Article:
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If you had the ability to prevent or lessen the risk of cognitive decline as you grew older, how much would you be prepared to pay for it?

What would you say to $15 per week? That’s roughly the price of a professionally-programmed pair of hearing aids, which the newest research demonstrates can lessen the risk of developing cognitive decline in seniors with hearing loss.

Hearing Loss and Cognitive Decline

A recent study published in the Journal of the American Geriatrics Society found that “self-reported hearing loss is associated with accelerated cognitive decline in older adults; hearing aid use attenuates such decline.”

The study followed 3,670 adults age 65 and older through a 25 year time frame. The study found that the level of cognitive decline was higher in those with hearing loss compared to those with normal hearing. But the participants with hearing loss who utilized hearing aids exhibited no difference in the level of cognitive decline compared to those with normal hearing.

Multiple studies out of Johns Hopkins University have also confirmed that hearing loss is connected with hastened cognitive decline, depression, and in some cases even dementia.
So, hearing loss can trigger accelerated rates of cognitive decline, but using hearing aids can forestall this decline. The question is, how does hearing loss lead to cognitive decline?

A generally acknowledged theory is that hearing loss tends to decrease social interaction and stimulation to the auditory segments of the brain, producing changes in brain chemistry and structure. These modifications are thought to account for the drop in cognitive function as well as the onset of depressive symptoms.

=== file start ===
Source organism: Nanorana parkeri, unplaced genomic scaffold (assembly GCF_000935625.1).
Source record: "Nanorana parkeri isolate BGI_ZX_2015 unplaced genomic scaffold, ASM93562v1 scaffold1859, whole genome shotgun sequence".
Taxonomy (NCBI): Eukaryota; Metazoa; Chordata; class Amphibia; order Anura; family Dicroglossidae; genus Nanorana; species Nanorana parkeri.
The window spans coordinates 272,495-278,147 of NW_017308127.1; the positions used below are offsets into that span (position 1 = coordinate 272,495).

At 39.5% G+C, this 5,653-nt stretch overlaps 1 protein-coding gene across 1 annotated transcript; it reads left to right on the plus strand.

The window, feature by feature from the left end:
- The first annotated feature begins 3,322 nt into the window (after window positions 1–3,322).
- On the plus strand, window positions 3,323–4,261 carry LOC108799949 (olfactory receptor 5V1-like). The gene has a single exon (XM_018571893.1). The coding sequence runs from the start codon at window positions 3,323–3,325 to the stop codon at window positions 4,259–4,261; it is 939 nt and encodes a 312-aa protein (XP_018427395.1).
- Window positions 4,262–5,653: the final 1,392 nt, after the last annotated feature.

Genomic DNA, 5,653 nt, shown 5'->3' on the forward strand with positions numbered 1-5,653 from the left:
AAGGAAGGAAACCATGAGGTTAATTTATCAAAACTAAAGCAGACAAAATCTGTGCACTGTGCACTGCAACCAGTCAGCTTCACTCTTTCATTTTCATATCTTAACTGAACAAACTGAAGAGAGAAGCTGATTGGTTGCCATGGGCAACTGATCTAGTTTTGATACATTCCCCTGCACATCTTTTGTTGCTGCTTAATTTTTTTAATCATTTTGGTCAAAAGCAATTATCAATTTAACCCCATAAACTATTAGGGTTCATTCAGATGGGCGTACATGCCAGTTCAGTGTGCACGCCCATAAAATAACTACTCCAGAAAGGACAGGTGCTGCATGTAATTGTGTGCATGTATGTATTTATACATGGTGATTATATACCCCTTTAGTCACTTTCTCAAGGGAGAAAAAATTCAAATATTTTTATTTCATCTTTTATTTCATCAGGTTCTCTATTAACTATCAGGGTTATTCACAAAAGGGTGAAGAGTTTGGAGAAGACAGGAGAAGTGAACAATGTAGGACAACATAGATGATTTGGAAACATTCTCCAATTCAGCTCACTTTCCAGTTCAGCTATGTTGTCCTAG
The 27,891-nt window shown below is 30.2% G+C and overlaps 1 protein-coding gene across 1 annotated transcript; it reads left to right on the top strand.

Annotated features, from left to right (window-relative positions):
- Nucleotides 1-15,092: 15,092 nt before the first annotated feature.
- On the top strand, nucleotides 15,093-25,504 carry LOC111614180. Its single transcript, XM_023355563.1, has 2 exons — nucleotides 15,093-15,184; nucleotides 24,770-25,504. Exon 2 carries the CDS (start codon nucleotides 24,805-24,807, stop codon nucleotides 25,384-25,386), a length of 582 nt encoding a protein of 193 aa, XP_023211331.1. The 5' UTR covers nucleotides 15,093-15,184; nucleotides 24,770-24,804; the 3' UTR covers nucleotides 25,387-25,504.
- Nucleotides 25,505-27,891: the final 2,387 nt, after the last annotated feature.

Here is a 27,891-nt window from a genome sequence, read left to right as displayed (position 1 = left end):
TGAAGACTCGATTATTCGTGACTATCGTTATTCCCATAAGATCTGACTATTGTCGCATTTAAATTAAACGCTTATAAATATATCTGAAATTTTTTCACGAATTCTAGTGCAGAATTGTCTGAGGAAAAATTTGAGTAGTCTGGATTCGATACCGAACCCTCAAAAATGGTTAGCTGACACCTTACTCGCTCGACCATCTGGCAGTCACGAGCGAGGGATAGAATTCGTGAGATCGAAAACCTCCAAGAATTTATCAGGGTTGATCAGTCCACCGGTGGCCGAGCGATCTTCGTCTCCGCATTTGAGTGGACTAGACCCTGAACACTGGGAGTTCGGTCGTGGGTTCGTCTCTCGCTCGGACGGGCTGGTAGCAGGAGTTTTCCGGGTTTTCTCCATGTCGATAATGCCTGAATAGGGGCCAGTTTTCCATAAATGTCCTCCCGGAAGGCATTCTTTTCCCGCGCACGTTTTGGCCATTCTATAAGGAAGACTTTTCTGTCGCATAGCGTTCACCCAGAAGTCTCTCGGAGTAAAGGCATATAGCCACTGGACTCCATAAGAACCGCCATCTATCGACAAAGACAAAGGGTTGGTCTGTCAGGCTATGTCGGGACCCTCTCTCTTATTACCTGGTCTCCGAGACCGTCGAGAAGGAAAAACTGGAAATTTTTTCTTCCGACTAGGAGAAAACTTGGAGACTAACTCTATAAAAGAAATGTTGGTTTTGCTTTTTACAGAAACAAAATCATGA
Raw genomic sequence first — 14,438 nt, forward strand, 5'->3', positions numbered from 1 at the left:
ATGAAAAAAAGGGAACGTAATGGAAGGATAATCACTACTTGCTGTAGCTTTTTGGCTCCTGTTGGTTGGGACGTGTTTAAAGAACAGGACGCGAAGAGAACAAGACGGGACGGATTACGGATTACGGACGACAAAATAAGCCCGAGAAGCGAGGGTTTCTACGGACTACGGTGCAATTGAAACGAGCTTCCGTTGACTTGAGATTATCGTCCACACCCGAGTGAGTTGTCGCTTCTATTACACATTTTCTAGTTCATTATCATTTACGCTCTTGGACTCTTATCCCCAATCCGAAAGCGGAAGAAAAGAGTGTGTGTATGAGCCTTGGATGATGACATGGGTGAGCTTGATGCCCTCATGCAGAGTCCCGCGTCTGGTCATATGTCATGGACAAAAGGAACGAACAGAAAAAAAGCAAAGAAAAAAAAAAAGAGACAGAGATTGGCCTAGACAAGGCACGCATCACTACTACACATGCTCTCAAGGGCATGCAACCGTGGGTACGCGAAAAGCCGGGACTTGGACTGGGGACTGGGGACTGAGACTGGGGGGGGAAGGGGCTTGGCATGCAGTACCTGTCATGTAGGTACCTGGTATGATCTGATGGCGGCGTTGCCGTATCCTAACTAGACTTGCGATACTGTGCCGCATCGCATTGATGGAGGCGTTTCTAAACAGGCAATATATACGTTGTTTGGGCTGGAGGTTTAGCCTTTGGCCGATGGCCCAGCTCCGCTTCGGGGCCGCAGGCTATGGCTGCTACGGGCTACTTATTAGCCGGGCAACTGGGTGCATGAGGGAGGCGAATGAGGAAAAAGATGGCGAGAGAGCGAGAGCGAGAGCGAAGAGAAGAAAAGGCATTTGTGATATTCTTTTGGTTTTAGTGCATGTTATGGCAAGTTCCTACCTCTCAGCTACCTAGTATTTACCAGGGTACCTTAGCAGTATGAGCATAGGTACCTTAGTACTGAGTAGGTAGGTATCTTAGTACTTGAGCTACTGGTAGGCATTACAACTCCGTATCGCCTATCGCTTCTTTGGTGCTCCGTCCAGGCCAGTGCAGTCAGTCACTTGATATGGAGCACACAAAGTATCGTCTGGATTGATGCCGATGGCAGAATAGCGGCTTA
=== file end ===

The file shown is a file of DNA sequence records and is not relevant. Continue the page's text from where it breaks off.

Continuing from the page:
Hearing Loss and Mortality

An additional study out of Johns Hopkins University evaluated 1,666 adults age 70 or older who had been given a hearing test. The participants were placed into three groups: (1) no hearing loss, (2) mild hearing loss, and (3) moderate to severe hearing loss. Then, mortality was analyzed for each group, with the following results, as announced by Johns Hopkins researchers:

“Interestingly, after adjusting for demographic characteristics and cardiovascular risk factors, their results suggested that moderate or more severe hearing loss was associated with a 39% increased risk of mortality, while a mild hearing loss had a 21% increased risk of mortality, compared to those with normal hearing.”

This is not to suggest that hearing loss directly impacts mortality rates, but rather that the negative effects of hearing loss can. Hearing loss has been shown to bring about cognitive decline and decreased levels of social interaction and physical activity. This results in changes to the brain and diminished physical and social activity levels, which more clearly can impact mortality rates.

Hearing Aids Can Help

The real cost of hearing loss, therefore, is a great deal more than simply inconvenience or missing out on a few conversations. Hearing loss could sacrifice your mental, physical, and social health—and potentially even your life.

As more research is carried out, and as we become more informed on the real costs of hearing loss, $15 per week for a pair of high quality hearing aids will seem like nothing at all.

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